Yeltsin himself spoke to Pamyat officials at a time when members of the Russian nationalist anti-Jewish organization were distributing copies of the virulently anti-Jewish hoax, The Protocols of the Learned Elders of Zion. “It's not clear," he said, "that a sense of patriotism motivates you, patriotism about our motherland." Yeltsin' s vice president, Alexander Rutskoi, is also the deputy chair of Otechestvo (fatherland) an anti-Semitic, Russian nationalist organization. ^
That the Free Congress Foundation is a conduit for NED funds should itself be controversial. FCP leader Paul Weyrich is a political reactionary condemned even by some conservative Catholics for his support of the Society for the Protection of Tradition, Family and Property. This renegade neofascist Catholic sect is closer to the ideas of the Spanish Inquisition than current Vatican teaching.
Former Nazi collaborator Laszlo Pasztor ^ is a Hungarian émigré who was founding chair of the Republican Heritage Groups Council into which he recruited individuals of anti-democratic political heritage, such as the Fascist Bulgarian National Front and Romanian Iron Guard and Ukrainian nationalist Nazi collaborators. He works with a project sponsored by Weyrich and housed at the Free Congress Foundation building. Pasztor says that when he visited Hungary, he "unofficially" met with leaders of several new political parties, including the Hungarian Democratic Forum, MDF, a group where anti-Semitism still resonates. MOF has participated in NED-funded projects in Hungary. Pasztor is assisting NED grantees by translating and evaluating proposals by Hungarian and Czechoslovakian groups. In July 1989, Pasztor informed Weyrich of his involvement in obtaining "assistance for the anticommunist democratic opposition behind the Iron Curtain" from NED.^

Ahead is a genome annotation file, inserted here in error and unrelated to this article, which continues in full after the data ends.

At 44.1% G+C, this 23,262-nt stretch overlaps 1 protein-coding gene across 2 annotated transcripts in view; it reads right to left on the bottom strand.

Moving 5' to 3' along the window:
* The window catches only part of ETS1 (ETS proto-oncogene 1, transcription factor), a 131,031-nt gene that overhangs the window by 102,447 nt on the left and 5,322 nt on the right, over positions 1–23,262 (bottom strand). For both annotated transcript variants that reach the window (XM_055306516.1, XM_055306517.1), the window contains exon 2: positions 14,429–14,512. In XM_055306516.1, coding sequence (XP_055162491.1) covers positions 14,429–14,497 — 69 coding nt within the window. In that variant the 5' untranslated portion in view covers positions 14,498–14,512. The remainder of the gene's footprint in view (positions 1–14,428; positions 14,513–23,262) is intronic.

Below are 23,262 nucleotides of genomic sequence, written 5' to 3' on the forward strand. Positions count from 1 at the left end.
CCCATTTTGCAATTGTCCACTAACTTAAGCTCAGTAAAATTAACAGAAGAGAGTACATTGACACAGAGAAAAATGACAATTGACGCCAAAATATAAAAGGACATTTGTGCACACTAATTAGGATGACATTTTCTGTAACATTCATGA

Imagine the leaders of the Soviet Endowment for Perestroika or even the Swedish Endowment for Social Democracy claiming victory in U.S. elections as NED did in Nicaragua. It's not easy to imagine because public knowledge of such support would likely cause a scandal over violations of our sovereignty. U.S. law rightly prohibits foreign funding of U.S. candidates, and receiving such support, if discovered, would be political suicide.
Imagine more. Imagine a foreign endowment funding the New York Times, Washington Post, ABC, NPR, etc: funding major think tanks, the Republican and Democratic Parties, the AFL-CIO, the Chamber of Commerce, and an assortment of women's, student and cultural groups.